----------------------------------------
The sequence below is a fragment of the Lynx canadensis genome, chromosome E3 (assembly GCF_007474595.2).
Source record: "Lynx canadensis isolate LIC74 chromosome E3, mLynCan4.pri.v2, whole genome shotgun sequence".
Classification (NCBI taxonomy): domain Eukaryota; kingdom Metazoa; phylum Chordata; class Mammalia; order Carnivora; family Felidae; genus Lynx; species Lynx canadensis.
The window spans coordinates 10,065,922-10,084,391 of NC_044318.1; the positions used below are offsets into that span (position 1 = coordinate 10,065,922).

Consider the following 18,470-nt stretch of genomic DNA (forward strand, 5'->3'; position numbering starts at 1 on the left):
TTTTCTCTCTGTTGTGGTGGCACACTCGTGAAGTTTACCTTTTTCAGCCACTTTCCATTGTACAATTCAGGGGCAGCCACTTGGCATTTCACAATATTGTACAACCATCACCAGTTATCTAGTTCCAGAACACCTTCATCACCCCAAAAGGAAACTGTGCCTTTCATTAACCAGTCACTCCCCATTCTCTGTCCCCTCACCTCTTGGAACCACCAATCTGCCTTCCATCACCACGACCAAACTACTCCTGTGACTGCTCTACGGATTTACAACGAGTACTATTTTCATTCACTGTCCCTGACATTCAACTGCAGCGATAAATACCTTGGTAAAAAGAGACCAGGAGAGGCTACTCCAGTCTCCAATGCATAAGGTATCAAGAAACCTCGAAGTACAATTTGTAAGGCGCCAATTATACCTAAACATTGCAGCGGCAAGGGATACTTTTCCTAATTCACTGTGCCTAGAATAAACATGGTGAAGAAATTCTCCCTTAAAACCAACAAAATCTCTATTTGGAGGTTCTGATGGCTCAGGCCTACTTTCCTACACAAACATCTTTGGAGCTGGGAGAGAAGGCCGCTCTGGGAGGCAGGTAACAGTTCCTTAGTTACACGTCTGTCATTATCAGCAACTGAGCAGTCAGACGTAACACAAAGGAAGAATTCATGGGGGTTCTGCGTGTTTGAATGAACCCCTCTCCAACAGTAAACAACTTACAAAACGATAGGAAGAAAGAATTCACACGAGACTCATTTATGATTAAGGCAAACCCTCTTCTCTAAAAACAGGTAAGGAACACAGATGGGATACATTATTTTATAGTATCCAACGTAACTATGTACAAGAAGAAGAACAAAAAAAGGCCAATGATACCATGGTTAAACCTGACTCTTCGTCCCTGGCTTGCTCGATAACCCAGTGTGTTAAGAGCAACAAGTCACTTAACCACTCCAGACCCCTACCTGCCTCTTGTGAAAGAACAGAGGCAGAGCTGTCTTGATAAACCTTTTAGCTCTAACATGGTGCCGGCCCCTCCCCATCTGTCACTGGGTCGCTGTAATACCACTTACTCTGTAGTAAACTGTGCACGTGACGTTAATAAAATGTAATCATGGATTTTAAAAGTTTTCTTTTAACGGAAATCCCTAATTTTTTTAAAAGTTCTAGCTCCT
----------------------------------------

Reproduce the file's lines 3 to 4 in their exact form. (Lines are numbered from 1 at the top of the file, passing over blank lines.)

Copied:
Classification (NCBI taxonomy): domain Eukaryota; kingdom Metazoa; phylum Chordata; class Mammalia; order Carnivora; family Felidae; genus Lynx; species Lynx canadensis.
The window spans coordinates 10,065,922-10,084,391 of NC_044318.1; the positions used below are offsets into that span (position 1 = coordinate 10,065,922).